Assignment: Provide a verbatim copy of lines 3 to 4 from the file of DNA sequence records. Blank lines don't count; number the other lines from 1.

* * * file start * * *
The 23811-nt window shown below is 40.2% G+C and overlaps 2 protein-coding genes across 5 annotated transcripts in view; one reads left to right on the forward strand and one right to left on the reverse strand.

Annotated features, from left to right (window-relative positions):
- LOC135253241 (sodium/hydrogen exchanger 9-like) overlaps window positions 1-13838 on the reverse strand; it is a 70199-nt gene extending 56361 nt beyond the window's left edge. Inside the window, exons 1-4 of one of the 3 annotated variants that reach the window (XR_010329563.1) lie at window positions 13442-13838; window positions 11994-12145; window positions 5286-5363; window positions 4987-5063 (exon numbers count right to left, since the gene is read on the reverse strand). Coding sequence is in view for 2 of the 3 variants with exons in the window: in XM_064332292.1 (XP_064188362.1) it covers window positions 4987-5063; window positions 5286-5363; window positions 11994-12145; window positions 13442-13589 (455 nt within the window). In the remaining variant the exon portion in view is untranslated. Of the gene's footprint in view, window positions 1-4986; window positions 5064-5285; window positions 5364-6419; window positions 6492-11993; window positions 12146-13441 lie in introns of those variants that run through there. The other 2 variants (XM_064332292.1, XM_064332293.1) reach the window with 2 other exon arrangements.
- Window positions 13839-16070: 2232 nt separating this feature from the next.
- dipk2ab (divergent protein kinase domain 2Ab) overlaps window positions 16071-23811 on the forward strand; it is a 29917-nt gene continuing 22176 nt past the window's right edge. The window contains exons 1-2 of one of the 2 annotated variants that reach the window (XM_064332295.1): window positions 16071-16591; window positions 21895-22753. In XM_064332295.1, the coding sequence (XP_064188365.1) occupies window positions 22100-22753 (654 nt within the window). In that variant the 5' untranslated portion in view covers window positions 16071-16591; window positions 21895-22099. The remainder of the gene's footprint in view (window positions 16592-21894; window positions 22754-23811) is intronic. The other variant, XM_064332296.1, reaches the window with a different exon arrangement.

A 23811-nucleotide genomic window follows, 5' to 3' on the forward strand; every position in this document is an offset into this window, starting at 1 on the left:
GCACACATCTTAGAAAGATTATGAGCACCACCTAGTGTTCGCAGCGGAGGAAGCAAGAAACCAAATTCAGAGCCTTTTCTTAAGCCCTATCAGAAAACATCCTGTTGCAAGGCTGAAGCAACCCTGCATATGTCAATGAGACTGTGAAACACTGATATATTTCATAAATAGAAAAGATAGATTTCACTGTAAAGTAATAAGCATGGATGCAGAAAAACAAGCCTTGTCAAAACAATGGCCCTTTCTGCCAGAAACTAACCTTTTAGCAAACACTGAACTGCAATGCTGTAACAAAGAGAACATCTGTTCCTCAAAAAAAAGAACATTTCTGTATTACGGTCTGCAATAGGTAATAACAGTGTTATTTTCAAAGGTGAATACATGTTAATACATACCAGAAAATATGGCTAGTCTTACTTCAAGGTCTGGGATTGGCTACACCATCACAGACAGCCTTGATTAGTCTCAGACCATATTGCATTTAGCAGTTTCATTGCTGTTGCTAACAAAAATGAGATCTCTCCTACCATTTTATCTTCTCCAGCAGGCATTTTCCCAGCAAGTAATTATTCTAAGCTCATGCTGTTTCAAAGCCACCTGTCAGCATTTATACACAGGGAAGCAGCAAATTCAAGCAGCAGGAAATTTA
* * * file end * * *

- LOC135253241 (sodium/hydrogen exchanger 9-like) overlaps window positions 1-13838 on the reverse strand; it is a 70199-nt gene extending 56361 nt beyond the window's left edge. Inside the window, exons 1-4 of one of the 3 annotated variants that reach the window (XR_010329563.1) lie at window positions 13442-13838; window positions 11994-12145; window positions 5286-5363; window positions 4987-5063 (exon numbers count right to left, since the gene is read on the reverse strand). Coding sequence is in view for 2 of the 3 variants with exons in the window: in XM_064332292.1 (XP_064188362.1) it covers window positions 4987-5063; window positions 5286-5363; window positions 11994-12145; window positions 13442-13589 (455 nt within the window). In the remaining variant the exon portion in view is untranslated. Of the gene's footprint in view, window positions 1-4986; window positions 5064-5285; window positions 5364-6419; window positions 6492-11993; window positions 12146-13441 lie in introns of those variants that run through there. The other 2 variants (XM_064332292.1, XM_064332293.1) reach the window with 2 other exon arrangements.
- Window positions 13839-16070: 2232 nt separating this feature from the next.